Factors such as illiteracy, security challenges and slow penetration of financial services in rural areas had slowed the pace of inclusion
The General Manager of Mobile Financial Services at MTN Nigeria, Usoro Usoro, said by the end of the year, Enhancing Financial Innovation and Access’s (EFInA) biennial results illustrated that the progress made towards this goal had been modest, with only additional 3.5 million individuals included between 2016 and last year.
Usoro Usoro. said it was imperative to look at the developments that brought about the limited and provided a strong indication of what to expect from the various industry players, as well as the most suitable next steps to help realise the goal.
According to Usoro, the establishment of agent networks served as proxy channels for banks, to enhance their reach of marginalised communities. Yet, despite having up to 10,000 agents in 2017, the impact of this reach was yet to be felt, as most of these agents delivered their services in semi-urban or urban areas.
The slow growth of this initiative led to the launch of the Shared Agent Network Expansion Fund (SANEF) Initiative, it was designed to introduce an extra 500,000 agents by 2020, to cater to an additional 60 million Nigerians in rural and underdeveloped areas.
Usoro said, with the limited time, there was some scepticism about how quickly the agents could be trained, on-boarded, licensed and begin to operate, especially as the process of establishing 10,000 agents had taken up to seven years. This initiative, while capable of enhancing access for the financially excluded, lacks the required trajectory that will enable Nigeria to meet the 2020 target.
Digital Currency Unified financial database
The Know-Your-Customer (KYC) requirements of 2015 which was largely anchored on the Bank Verification Number (BVN) had provided a way to achieve the primary objective of creating a unified national financial database; enhancing e-payments and reducing fraud risks.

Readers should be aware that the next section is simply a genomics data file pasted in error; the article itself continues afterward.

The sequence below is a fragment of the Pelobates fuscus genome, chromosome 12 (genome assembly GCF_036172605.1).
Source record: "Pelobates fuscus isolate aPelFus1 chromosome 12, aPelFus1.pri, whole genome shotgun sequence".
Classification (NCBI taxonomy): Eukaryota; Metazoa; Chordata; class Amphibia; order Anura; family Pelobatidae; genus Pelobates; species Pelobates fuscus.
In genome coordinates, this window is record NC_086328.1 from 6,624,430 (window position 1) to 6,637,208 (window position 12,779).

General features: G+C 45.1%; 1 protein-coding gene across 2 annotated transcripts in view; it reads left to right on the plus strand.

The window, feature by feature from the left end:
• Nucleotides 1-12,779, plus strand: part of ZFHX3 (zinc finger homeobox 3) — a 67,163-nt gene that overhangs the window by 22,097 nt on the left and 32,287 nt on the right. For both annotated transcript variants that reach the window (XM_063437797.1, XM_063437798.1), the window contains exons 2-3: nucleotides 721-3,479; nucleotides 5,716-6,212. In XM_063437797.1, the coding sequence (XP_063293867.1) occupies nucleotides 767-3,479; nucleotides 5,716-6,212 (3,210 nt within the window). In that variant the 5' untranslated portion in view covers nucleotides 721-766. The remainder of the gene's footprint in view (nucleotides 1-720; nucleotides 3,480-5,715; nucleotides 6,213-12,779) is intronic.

Last year, the effective implementation of the Tiered KYC Requirements still required an additional review the challenges remain for customers based in rural areas, who have limited access to physical bank branches, and the capital intensive nature of BVN registration also reduces the ability for banks to ease this challenge.
The enforcement of BVN registration for these groups of customers (usually Tier 1 account holders with the lowest verification requirements and account limits) potentially reduces the rate at which financial inclusion is achieved.
Other Banking Sector Stakeholders
Usoro Usoro said with banks dominating the activities of the financial inclusion agenda, key stakeholders in other industries identified the need for collaboration to accelerate efforts. Nigeria’s largest telecoms operators –MTN, Globacom, 9mobile and Airtel under its umbrella body, the Association of Licensed Telecoms Operators of Nigeria (ALTON) resolved to leverage their vast reach and resources to deliver access to financial services to 90 million customers by 2020 and deepen financial literacy across the country.
This readiness for participation by non-financial stakeholders was timely, as it coincided with the CBN’s launch of the Payment Service Banking (PSB) licence months after. This development was significant, considering that the licence would enable non-banks including telecommunications companies, retail chains, postal and courier service companies, mobile money operators, and FinTechs – to obtain a licence to operate in the financial sector.
”The CBN recently launched a revised National Financial Inclusion Strategy, which will tackle the challenges that have thus far hindered a quicker pace of including data privacy and security; a lack of transparency; and limited financial education and literacy. There might be a need for additional policies to support these new entrants that are mobilised to address these challenges and bridge the gap in financial inclusion.
“The feasibility of a 20 per cent financial exclusion rate over the next 11 to 20 months may appear doubtful; but if the participating stakeholders are able and encouraged to effectively leverage their positions in the national financial inclusion agenda for the ultimate good of the Nigeria populace. We just might be closer to seeing the needed changes that would enhance our economy and society,” Usoro said.
Culled from The Nation Online NG | Digital currencies, regulation closing access gaps